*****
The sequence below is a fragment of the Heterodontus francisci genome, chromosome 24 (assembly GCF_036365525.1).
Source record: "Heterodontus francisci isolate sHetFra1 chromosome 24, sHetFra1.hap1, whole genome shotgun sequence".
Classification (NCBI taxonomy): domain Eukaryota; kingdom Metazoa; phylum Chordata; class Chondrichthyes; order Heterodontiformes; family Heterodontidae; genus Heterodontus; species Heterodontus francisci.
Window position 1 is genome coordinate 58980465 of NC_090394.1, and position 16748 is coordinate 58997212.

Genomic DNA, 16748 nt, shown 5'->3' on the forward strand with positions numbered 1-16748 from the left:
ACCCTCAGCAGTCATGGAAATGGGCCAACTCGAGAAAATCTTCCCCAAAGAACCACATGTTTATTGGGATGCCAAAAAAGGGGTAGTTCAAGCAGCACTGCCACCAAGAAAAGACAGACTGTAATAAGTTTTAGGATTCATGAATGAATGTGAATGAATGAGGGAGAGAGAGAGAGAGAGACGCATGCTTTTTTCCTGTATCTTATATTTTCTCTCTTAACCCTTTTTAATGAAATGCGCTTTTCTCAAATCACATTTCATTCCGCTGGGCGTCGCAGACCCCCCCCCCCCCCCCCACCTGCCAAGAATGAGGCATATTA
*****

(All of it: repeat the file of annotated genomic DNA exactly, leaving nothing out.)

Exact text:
The sequence below is a fragment of the Heterodontus francisci genome, chromosome 24 (assembly GCF_036365525.1).
Source record: "Heterodontus francisci isolate sHetFra1 chromosome 24, sHetFra1.hap1, whole genome shotgun sequence".
Classification (NCBI taxonomy): domain Eukaryota; kingdom Metazoa; phylum Chordata; class Chondrichthyes; order Heterodontiformes; family Heterodontidae; genus Heterodontus; species Heterodontus francisci.
Window position 1 is genome coordinate 58980465 of NC_090394.1, and position 16748 is coordinate 58997212.

Genomic DNA, 16748 nt, shown 5'->3' on the forward strand with positions numbered 1-16748 from the left:
ACCCTCAGCAGTCATGGAAATGGGCCAACTCGAGAAAATCTTCCCCAAAGAACCACATGTTTATTGGGATGCCAAAAAAGGGGTAGTTCAAGCAGCACTGCCACCAAGAAAAGACAGACTGTAATAAGTTTTAGGATTCATGAATGAATGTGAATGAATGAGGGAGAGAGAGAGAGAGAGACGCATGCTTTTTTCCTGTATCTTATATTTTCTCTCTTAACCCTTTTTAATGAAATGCGCTTTTCTCAAATCACATTTCATTCCGCTGGGCGTCGCAGACCCCCCCCCCCCCCCCCACCTGCCAAGAATGAGGCATATTA